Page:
Pydna was an Greek port on the Aegaean Sea, north of the holy mountain Olympus, in a district that was called Pieria. At the beginning of the fifth century, whenAlexander I the Philhellene (r.498-458) was king of Macedonia, Pieria was part of his kingdom and the town, although independent, recognized him as its overlord.
In 432, the Athenians besieged the town, but because they needed their soldiers at the more important siege of Potidaea, they came to terms with the Macedonian king Perdiccas II, a son of Alexander. Thucydides, who informs us about this siege, does not offer details, but the fact that a treaty was concluded suggests that the Athenians had some sort of legal claim that Perdiccas recognized. It is likely that a Greek faction in the town had once asked Athens for protection, but that the pro-Macedonian faction had got the upper hand. Similar factions, one stressing the Greek origin and the other stressing the need to cooperate with the native population, are known from other Greek colonies and may have existed in Pydna too.
In 410/409, the town revolted against king Archelaus, the son of Perdiccas, who received help from the Athenian commander Theramenes when he besieged the city. Eventually, the Macedonian took Pydna without support from his ally. Diodorus of Sicily tells that he ordered the inhabitants to abandon their houses and rebuild their town at a distance of four kilometers from the coast. The ancient city and port were controlled by the Macedonians, but the Greek city itself retained its independence until it was captured by the Athenian commander Timotheus during the crisis of succession that briefly destabilized Macedonia in 360. Its new king, Philip II, however, finally captured Pydna in 357. The city was to belong to Macedonia until Late Antiquity.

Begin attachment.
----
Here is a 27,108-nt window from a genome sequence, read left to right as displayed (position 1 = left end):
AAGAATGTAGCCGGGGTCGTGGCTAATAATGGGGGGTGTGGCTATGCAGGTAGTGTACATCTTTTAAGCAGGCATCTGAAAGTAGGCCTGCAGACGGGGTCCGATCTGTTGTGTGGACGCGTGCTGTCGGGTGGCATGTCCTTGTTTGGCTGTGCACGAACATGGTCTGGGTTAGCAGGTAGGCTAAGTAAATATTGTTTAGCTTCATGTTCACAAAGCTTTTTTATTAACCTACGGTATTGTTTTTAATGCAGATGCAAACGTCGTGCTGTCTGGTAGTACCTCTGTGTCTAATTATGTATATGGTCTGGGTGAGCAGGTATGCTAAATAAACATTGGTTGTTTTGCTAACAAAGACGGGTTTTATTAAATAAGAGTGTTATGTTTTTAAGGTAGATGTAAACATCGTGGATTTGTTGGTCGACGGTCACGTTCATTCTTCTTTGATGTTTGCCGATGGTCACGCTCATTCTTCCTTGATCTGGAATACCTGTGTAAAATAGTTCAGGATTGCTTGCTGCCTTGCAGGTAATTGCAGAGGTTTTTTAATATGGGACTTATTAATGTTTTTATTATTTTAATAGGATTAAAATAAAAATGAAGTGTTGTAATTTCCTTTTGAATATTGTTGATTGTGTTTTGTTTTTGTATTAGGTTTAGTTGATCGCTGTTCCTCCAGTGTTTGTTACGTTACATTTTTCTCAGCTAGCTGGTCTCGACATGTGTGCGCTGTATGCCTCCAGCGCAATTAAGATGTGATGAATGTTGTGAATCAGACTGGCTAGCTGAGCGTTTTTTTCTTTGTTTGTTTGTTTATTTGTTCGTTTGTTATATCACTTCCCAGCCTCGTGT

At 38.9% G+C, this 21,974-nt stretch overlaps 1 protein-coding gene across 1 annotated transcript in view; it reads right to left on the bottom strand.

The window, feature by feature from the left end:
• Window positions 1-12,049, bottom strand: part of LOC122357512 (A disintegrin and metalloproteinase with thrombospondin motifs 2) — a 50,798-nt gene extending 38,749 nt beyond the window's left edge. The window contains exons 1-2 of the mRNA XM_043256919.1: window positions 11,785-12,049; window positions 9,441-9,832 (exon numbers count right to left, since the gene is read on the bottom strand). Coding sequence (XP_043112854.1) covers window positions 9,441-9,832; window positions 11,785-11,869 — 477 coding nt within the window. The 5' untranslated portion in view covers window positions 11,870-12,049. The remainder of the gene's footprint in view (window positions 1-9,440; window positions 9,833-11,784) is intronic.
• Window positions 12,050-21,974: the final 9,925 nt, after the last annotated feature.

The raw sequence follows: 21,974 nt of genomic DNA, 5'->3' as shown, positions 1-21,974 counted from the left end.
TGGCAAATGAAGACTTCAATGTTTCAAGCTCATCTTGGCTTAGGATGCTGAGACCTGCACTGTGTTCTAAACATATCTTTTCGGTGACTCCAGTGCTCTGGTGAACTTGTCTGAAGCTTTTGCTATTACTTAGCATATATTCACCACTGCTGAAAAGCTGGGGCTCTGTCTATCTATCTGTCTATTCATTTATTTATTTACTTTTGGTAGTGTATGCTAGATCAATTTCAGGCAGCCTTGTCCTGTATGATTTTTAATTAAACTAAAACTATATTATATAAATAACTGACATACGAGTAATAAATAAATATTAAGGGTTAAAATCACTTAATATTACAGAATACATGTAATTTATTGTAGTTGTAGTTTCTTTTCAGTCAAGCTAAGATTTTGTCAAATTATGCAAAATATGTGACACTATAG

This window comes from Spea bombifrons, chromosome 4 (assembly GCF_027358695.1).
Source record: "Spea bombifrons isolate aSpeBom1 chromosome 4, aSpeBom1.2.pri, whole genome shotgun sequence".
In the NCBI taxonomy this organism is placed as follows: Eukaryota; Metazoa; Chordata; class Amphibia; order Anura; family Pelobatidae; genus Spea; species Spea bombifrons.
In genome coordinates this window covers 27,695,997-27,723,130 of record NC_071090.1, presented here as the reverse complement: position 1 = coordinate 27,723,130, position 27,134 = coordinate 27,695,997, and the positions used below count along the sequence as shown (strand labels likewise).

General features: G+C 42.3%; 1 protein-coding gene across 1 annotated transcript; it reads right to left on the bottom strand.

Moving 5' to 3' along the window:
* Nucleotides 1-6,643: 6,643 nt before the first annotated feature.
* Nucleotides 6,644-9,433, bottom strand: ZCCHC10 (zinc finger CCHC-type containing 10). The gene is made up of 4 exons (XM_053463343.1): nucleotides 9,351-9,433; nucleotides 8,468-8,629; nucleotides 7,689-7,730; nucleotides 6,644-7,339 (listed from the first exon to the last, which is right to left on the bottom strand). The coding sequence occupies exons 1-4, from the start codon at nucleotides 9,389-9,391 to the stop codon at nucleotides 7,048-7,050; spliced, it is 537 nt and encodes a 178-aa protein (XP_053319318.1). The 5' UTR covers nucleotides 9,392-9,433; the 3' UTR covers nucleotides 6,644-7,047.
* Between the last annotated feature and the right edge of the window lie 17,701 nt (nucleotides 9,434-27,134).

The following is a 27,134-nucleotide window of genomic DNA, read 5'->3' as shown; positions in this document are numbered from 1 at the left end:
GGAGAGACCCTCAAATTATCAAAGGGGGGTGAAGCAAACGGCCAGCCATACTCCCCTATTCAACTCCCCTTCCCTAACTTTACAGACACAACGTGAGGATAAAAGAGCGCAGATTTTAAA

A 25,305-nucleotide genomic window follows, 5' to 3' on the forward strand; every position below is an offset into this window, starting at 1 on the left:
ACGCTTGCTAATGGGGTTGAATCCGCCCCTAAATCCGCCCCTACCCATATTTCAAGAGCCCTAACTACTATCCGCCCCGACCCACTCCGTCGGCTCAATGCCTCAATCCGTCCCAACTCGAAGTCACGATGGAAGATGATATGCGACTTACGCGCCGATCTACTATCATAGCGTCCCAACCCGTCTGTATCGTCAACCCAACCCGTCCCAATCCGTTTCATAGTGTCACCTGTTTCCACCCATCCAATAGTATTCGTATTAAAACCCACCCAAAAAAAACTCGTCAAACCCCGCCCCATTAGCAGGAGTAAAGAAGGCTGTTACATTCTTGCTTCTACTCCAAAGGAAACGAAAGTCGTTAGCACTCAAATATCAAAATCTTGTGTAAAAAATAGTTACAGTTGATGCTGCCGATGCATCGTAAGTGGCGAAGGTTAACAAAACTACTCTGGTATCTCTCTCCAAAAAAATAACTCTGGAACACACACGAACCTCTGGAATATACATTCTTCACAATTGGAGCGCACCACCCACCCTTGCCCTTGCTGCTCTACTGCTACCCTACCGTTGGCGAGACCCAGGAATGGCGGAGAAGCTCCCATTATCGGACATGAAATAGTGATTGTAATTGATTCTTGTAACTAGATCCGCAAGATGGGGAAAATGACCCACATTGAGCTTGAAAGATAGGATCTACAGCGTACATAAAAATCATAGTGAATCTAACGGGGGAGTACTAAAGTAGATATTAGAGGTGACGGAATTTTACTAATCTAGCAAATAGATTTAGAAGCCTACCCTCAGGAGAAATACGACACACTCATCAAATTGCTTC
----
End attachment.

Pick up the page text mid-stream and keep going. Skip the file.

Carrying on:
After the death of Philip's son Alexander the Great in 323, queen-mother Olympias took refuge in Pydna with Alexander's wife Roxane and his infant son, who was also called Alexander. Here, she was besieged by Cassander (316). When Olympias surrendered, she was immediately executed; her daughter-in-law and grandson were killed in secret.
Pydna was again the scene of an important event in the year 168, when the Roman commander Lucius Aemilius Paullus defeated the Macedonian king Perseus, which meant the end of the independence of the old kingdom. Pydna suffered severely when the Romans looted the town. The town, fortunately, recovered and was to belong the the province Macedonia.
In the Byzantine age, Pydna was the seat of a bishop. The town was now named Kitros.